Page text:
“Many challenges lie ahead, but there is no doubt in my mind that, by working together, we can overcome them."

 

CLC disaffiliation reaffirmed

Unifor -

Delegates to Canadian Council have overwhelmingly voted to reaffirm Unifor’s disaffiliation from the Canadian Labour Congress, and to use the move to help build a labour movement that respects the wishes of workers.

“Workers are not the chattels of their union. Workers must have the right to choose their own union,” said Assistant to the National President Chris MacDonald.

The National Executive Board voted in January to disaffiliate from the CLC in a dispute over the Congress’s failure to prevent attacks on workers from their U.S.-based unions.

The CLC’s own rules - meant to ensure workers have democratic rights, and that Canadian members of U.S. unions maintain their autonomy - are not being followed or respected, allowing U.S.-based unions to trample on the rights of workers in Canada.

The vote to reaffirm the disaffiliation decision came after a debate among delegates.

Carly Sonier of Local 1101 spoke in favour of the resolution, recalling the fight her local had with an international union before it joined the CAW, a founding union of Unifor.

“We need to stand behind this decision and support it in solidarity,” she said.

Others who spoke out against disaffiliation, said members should have been consulted before the decision was made.

Lis Pimentel, with Unifor Local 7575 which disaffiliated from the American UNITE HERE union, spoke in favour of the resolution, saying her old local was unfairly placed in trusteeship after demanding more autonomy for Canadian workers.

“I am proud of our members and everyone here for taking such a strong stand,” she said.

Others said they supported disaffiliation, even though it made life difficult for some members who no longer can attend local labour council meetings.

In his opening address to Canadian Council, Unifor National President Jerry Dias said the decision to disaffiliate was not easy.

“There isn’t a day that goes by where I don’t think about the fall-out that many of our activists and local leaders have felt,” Dias said.

“But if this disaffiliation can set things right, once and for all, then sisters and brothers we’d have made a lasting difference.  And we’ll be a stronger movement for it. ”

Dias said Unifor needed to speak out in the face of locals being silenced.

“When the labour movement believes that they have the right to place locals in trusteeship to quell dissent, we have a problem. The cost of solidarity cannot be silence.”

The union also voted to seek a fair and meaningful resolution to the dispute.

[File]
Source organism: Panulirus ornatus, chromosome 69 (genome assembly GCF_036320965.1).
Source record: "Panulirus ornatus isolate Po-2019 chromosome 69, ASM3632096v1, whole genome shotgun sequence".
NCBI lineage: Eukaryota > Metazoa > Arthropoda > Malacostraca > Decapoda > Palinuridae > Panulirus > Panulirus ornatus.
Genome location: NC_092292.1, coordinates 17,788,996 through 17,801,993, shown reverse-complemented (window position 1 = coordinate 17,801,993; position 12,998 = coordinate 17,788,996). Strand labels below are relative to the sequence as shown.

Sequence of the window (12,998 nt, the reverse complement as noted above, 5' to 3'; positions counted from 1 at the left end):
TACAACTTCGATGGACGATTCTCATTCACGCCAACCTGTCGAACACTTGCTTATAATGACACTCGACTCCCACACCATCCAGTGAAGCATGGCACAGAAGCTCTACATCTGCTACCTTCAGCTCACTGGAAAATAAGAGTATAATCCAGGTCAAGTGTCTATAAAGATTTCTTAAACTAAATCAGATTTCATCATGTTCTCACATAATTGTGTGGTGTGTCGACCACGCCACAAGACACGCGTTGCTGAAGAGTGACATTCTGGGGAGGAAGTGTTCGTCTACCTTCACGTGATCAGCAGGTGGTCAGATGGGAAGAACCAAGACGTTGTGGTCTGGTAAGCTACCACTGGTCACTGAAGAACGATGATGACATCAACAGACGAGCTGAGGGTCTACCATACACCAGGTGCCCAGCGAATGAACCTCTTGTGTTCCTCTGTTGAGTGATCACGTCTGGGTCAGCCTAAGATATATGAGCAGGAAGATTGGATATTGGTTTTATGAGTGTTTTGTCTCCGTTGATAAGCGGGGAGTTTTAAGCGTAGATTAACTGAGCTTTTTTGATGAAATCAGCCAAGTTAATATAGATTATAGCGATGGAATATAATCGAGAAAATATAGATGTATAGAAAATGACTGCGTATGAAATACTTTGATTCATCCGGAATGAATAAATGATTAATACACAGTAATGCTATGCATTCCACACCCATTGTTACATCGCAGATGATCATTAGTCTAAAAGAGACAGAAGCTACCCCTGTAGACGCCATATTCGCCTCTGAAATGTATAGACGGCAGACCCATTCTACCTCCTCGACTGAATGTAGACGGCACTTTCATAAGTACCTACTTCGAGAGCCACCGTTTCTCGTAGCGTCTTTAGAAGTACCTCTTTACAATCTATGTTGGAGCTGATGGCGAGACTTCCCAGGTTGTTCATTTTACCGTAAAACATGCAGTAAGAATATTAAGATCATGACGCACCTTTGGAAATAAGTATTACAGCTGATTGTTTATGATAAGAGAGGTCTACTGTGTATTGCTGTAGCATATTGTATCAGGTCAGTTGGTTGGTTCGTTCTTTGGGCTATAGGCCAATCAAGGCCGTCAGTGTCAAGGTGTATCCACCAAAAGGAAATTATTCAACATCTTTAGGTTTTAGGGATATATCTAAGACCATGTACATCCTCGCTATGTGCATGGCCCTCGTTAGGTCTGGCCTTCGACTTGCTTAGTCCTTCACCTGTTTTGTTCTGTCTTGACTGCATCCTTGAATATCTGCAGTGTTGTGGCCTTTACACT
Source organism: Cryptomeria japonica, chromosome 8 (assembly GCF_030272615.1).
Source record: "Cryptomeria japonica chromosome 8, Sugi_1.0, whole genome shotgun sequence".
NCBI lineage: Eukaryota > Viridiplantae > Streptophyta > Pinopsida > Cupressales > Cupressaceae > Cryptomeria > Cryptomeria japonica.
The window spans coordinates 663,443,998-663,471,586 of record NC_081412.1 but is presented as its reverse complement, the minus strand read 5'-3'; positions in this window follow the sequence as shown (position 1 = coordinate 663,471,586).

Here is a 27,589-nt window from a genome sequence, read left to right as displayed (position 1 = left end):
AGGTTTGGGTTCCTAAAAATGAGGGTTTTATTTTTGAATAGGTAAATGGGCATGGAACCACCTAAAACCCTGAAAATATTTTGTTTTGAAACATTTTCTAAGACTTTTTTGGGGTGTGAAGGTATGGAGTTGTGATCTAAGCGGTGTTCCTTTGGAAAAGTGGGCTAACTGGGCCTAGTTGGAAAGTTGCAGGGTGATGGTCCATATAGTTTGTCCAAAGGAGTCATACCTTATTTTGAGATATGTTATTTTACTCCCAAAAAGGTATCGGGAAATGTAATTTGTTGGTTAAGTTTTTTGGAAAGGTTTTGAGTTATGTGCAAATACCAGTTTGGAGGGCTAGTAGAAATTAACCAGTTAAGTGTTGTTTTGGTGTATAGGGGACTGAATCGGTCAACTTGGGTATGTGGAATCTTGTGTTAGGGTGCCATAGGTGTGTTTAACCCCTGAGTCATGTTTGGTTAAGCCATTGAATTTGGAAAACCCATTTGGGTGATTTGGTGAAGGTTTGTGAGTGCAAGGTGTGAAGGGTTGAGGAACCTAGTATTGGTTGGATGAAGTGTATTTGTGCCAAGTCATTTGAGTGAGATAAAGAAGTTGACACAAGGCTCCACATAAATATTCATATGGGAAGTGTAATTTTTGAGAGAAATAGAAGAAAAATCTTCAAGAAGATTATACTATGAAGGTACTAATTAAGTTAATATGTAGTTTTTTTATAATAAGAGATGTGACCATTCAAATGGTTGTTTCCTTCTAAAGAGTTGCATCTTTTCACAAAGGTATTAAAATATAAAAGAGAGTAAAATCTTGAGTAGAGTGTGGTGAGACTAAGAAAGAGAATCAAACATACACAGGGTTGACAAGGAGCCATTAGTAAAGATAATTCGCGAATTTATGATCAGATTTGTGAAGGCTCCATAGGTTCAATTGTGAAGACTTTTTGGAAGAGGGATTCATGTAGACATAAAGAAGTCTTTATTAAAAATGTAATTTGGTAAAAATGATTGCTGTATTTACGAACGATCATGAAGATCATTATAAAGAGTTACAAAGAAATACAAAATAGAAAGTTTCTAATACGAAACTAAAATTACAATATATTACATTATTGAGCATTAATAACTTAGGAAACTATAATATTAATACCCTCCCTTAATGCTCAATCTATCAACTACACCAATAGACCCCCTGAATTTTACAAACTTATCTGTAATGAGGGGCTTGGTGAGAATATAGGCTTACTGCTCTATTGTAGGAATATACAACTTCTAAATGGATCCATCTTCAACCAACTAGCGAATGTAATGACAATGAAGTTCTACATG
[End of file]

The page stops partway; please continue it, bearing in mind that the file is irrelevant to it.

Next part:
Dias celebrates victories and calls for continued activism

Unifor -

It was a celebration of five years of activism as National President Jerry Dias recalled the foundation of Unifor in his address to more than 1,300 participants at Canadian Council today at the Halifax Convention Centre.

“It was a vision of a bold, brave, inclusive new union that was big enough, smart enough and determined enough to change the politics of this country,” said Dias.

In his speech, Dias said that political action has been a key part of achieving that vision, enabling Unifor to become a union for all working class people – a union for everyone.

Major bargaining victories of the past year were highlighted, including those in the gaming and hospitality, aviation, pulp and paper, and shipbuilding sectors.

“We can never lose sight of how critical a tool collective bargaining is for workers to take back our share of the wealth that we help create,” Dias stressed. “I firmly believe that it’s our collective bargaining that builds the union, it’s a moment when members are the most engaged, it’s an opportunity to communicate, and it’s a platform for mobilization.”

Paying credit to striking and locked out members, Dias specifically acknowledged 65 members, all women, who just endured a 129-day strike at the Port Arthur Health Centre in Thunder Bay, Ontario.

“These women walked that picket line not just for themselves, but the millions of precarious workers in Canada. They fought not just for better working conditions, but to build a union that is rooted in its community.”

He went on to call on governments to legislate strong and enforceable anti-scab laws in every jurisdiction in the country.

The National President’s keynote speech covered a variety of issues including women’s rights, federal pay equity legislation, climate change and just transition programs. Speaking to the union’s decision to disaffiliate from the Canadian Labour Congress Dias insisted that workers must maintain full democratic control over their representation.